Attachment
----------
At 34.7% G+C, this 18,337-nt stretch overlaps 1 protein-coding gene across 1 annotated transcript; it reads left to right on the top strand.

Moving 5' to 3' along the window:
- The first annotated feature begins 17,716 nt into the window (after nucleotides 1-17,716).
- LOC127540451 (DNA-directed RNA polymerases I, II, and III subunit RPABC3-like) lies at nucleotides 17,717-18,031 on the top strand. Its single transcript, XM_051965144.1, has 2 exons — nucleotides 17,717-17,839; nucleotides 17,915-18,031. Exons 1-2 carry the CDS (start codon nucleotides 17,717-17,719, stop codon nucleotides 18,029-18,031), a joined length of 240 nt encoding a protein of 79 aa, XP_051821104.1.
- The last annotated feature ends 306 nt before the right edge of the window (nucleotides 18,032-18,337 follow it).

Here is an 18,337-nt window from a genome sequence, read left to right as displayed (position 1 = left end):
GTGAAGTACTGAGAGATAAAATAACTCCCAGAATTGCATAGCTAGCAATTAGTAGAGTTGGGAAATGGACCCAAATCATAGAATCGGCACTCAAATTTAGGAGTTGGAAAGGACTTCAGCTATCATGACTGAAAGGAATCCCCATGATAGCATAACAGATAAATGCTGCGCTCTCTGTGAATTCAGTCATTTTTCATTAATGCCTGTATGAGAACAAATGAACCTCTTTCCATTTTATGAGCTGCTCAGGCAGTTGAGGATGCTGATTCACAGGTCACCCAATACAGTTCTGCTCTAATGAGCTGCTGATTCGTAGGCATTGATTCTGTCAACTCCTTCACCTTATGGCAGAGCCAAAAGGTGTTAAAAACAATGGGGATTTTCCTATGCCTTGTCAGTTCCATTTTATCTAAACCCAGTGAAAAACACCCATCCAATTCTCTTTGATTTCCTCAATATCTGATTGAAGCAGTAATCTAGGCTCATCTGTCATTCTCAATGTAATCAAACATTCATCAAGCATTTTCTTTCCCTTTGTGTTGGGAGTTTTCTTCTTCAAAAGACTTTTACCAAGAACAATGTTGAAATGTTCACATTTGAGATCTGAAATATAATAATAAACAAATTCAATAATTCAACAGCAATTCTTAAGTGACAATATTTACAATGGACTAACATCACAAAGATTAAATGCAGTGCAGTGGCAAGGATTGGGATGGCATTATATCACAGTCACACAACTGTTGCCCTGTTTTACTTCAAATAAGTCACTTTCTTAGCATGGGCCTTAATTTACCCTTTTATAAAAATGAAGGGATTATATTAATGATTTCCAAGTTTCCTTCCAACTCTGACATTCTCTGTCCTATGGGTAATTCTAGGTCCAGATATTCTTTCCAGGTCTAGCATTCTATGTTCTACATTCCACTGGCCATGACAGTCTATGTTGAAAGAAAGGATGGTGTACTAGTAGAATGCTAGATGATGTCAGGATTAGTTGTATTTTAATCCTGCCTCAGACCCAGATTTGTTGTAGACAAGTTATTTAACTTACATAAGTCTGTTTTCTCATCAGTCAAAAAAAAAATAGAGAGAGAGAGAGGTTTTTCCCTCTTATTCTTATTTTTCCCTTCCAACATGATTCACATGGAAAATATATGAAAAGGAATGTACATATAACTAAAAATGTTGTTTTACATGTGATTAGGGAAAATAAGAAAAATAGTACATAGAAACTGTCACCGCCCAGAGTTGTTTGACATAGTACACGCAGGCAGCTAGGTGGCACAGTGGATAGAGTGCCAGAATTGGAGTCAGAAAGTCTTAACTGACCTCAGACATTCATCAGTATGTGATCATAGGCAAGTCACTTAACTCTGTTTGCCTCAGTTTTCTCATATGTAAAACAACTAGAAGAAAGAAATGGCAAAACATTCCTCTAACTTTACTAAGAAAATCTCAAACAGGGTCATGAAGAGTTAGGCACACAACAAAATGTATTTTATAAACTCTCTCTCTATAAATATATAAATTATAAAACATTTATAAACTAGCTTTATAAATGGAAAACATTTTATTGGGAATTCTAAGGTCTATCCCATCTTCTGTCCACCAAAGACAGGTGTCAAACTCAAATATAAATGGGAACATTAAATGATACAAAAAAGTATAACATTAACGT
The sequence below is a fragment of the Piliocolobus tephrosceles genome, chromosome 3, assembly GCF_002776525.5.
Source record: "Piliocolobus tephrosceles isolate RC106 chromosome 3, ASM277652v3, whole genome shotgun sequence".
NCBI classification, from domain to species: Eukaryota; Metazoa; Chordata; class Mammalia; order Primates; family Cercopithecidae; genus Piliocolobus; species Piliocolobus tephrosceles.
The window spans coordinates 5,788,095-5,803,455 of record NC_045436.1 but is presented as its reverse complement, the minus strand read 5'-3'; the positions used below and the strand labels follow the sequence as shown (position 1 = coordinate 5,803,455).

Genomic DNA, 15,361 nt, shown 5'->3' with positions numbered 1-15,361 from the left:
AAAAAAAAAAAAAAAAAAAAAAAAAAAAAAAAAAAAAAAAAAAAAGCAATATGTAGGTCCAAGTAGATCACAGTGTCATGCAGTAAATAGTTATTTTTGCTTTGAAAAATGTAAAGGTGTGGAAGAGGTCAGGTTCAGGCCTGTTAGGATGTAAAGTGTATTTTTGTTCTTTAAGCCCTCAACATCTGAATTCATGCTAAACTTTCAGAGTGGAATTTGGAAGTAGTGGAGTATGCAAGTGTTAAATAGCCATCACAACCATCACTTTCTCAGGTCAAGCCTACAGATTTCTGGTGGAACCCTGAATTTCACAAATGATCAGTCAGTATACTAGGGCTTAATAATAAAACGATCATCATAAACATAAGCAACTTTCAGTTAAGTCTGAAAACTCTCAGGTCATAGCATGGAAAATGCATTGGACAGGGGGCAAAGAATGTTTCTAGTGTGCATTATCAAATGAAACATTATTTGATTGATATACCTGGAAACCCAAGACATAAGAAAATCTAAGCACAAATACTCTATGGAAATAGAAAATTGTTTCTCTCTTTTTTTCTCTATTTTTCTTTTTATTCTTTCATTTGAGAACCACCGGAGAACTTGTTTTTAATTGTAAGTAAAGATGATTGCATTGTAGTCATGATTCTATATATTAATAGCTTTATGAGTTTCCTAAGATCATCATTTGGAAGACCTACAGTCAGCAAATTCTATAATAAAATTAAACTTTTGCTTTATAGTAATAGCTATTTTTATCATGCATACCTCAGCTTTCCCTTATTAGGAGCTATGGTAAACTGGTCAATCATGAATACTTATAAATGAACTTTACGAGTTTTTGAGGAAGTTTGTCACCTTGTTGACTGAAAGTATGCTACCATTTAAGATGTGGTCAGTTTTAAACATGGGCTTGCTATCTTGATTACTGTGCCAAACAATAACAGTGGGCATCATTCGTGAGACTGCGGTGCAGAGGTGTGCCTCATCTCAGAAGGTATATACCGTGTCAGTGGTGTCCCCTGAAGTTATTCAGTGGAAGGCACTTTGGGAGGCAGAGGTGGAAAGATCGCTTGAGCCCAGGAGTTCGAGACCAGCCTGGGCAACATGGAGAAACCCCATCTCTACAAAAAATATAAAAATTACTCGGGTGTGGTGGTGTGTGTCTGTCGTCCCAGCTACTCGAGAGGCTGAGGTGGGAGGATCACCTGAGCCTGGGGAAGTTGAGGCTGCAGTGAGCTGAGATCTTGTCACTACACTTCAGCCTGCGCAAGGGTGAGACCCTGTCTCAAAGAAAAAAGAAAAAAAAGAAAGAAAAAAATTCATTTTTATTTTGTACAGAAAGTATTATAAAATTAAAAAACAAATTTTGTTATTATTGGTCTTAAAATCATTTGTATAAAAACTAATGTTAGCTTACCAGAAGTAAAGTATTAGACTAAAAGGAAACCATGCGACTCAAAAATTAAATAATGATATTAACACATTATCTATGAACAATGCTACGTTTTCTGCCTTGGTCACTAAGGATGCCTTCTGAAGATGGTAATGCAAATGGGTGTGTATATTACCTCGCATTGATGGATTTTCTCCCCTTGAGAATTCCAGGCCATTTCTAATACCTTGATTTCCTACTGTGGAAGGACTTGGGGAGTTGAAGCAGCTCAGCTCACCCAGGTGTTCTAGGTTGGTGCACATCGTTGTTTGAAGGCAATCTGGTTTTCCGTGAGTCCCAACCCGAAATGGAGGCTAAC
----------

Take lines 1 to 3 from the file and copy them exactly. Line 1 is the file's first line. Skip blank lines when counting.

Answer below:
At 34.7% G+C, this 18,337-nt stretch overlaps 1 protein-coding gene across 1 annotated transcript; it reads left to right on the top strand.

Moving 5' to 3' along the window:
- The first annotated feature begins 17,716 nt into the window (after nucleotides 1-17,716).